1

For most English words, the rules for construction of possessive forms are fairly simple.

Singular nouns are possessivised by adding -’s to the end (even if the word already ends with an S):1

  • catcat’s
  • bassbass’s
  • CVRCVR’s

Most plural nouns are possessivised by adding a lone apostrophe after the -s, -es, or -ses taken upon pluralisation:

  • APUAPUsAPUs’
  • JonesJonesesJoneses’
  • busbussesbusses’

Pronouns have special possessive forms, which do not use apostrophes (her, his, their, hir, our, your, my, its, etc.).

However, not all English nouns are pluralised simply by adding an -s, -es, or -ses to the end (although, for some of these, an -s/-es/-ses form, although not the usual method of pluralisation, is still available as an alternate plural form). All have possessive forms that include an S somewhere, as is obvious when listening to spoken English, but, for some, the shape this takes in written English is far from clear.

If the plural form is irregular, but does still end in an S, the possessive is formed by adding an apostrophe to the end:

  • octopusoctopodesoctopodes’

If the normal plural is the same as the singular, and an -s/-es/-ses form is available as an alternate plural, the possessive is formed by tacking on an apostrophe to the end of the -s/-es/-ses form:

  • fishfish [alternate plural fishes] → fishes’

For many, however, the normal plural alters the stem of the noun in a manner not present in the singular or the alternate -s/-es/-ses form, or there is no -s/-es/-ses form available at all, even as an alternate, giving rise to a couple of annoying corner cases:

  • minimumminima [normal plural] → ...?
  • minimumminimums [alternate plural] → minimums’
  • aircraft2aircraft → ...?

I can think of a few possible ways of possessivising these irregular -s/-es/-ses-less plural nouns (but all have serious problems):

  • Adding -’s onto the end, as one would do for a singular (applies a singular form, rather than a plural form, to a plural noun):
    • minimumminimaminima’s?
    • aircraftaircraftaircraft’s?
  • Adding a lone apostrophe onto the end, as one would do for most plurals (inconsistent with spoken English, as it fails to produce the terminal S that is evident in speech, requiring that a phoneme that is both present and audible be rendered invisible on the page):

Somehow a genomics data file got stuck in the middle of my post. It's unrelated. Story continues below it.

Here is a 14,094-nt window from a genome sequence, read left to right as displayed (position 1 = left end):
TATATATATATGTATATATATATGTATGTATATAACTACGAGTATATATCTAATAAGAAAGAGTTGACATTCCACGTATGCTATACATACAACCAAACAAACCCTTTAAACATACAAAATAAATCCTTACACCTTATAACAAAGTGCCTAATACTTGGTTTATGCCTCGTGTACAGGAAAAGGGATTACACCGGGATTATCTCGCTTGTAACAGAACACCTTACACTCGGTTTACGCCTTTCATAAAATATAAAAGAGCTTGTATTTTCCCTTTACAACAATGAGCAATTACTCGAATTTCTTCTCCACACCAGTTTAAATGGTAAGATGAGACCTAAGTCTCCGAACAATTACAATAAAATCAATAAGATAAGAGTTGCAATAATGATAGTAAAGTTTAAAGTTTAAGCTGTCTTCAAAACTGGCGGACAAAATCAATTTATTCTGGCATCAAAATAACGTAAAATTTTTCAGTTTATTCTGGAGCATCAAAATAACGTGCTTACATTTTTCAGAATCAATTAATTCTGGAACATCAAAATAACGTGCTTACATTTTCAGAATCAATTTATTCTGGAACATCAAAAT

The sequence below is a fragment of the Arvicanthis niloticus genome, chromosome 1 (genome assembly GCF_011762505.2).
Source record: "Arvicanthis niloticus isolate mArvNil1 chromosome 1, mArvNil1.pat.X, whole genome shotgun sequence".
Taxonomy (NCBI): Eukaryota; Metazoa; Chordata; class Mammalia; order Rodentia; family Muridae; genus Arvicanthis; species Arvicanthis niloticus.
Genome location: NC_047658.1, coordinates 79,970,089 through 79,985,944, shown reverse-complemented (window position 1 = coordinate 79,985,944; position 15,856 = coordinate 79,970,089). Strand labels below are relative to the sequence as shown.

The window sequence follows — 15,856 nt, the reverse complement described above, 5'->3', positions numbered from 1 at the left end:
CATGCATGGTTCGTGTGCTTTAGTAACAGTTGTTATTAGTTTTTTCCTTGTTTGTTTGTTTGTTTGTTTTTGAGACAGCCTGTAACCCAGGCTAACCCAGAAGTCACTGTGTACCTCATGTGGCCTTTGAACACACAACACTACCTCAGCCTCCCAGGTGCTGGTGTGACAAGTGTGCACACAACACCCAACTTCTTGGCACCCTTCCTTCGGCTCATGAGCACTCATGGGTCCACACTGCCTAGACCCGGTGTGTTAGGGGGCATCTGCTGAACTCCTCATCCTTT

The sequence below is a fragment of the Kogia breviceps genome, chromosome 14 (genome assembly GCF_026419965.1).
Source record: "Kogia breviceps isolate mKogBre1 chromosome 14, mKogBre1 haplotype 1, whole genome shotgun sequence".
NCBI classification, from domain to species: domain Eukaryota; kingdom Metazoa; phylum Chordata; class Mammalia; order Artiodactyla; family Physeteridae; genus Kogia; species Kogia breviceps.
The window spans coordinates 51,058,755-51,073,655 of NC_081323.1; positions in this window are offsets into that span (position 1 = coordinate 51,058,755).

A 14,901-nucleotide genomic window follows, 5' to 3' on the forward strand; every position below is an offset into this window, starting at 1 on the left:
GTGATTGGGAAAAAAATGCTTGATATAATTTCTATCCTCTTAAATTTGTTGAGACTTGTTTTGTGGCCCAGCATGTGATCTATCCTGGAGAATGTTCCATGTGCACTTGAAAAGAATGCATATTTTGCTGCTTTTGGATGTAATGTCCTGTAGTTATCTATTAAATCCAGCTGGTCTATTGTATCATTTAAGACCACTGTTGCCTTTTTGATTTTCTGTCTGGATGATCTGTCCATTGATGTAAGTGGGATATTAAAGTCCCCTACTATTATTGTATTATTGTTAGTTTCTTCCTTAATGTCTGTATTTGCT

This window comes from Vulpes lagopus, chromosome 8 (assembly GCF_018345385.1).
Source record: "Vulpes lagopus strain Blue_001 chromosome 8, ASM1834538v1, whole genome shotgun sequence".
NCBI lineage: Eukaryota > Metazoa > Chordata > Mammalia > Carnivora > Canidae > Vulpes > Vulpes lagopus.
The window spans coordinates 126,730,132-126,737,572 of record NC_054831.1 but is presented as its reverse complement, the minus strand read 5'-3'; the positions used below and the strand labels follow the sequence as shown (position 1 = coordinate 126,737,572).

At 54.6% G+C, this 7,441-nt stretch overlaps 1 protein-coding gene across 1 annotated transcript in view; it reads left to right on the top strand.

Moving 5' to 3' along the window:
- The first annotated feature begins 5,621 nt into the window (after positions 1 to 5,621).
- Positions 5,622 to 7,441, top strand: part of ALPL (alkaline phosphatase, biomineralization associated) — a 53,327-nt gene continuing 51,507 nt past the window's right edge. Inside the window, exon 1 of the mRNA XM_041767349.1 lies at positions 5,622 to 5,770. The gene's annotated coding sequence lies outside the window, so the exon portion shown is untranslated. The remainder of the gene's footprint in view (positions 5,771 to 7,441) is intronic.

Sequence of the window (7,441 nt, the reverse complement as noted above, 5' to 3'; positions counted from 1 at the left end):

• minimumminimaminima’?
    • aircraftaircraftaircraft’?
  • Adding -s’ onto the end (effectively pluralises the noun twice over):
    • minimumminimaminimas’?
    • aircraftaircraftaircrafts’?

Which of these methods, if any, is the correct one for generating the plural possessive forms of these irregularly-pluralised nouns?


1: Possessivisation of nouns is one of only two uses for apostrophes anywhere in the English language (the other being the formation of contractions, like don’t and wouldn’t’ve).

2: A word of special importance for someone who spends a large portion of her time over at Aviation.SE!

4
  • 1
    Well, what do you actually say? The writing is immaterial here; only your speech counts. Or perhaps your children’s.
    – tchrist
    May 10 '20 at 23:55
  • Please give one or more example sentences that uses this form of such a noun.
    – R Mac
    May 11 '20 at 0:44
  • 1
    What "serious problem" do you see with writing "Look at those two aircraft's wings?" At least to me, the context makes it very clear that it's the possessive of two aircraft, not one. This is no different than any other words that have multiple meanings. You determine which meaning is meant from context. (And, in case it wasn't clear, I would use the singular form of the possessive here.) May 11 '20 at 1:40
  • 1
    Use the “of the” construction. This will be clearer in writing and speech. The location of the minima. The position of the aircraft.
    – Xanne
    May 11 '20 at 1:48
3

The rules are pretty simple:

  • add 's to the plural forms that do not end in -s:

    the children's game
    the geese's honking

  • add ' to the end of plural nouns that end in -s:

    two cats' toys
    three friends' letters
    the countries' laws

From the Purdue OWL.

Also, remember that you have other options:

  • Rewording: range of the minima
  • Not using apostrophe + s (which, as the OWL says, can usually be done when the possessor is “a building, an object, or a piece of furniture”): aircraft wings

Your Answer

By clicking “Post Your Answer”, you agree to our terms of service, privacy policy and cookie policy

Not the answer you're looking for? Browse other questions tagged or ask your own question.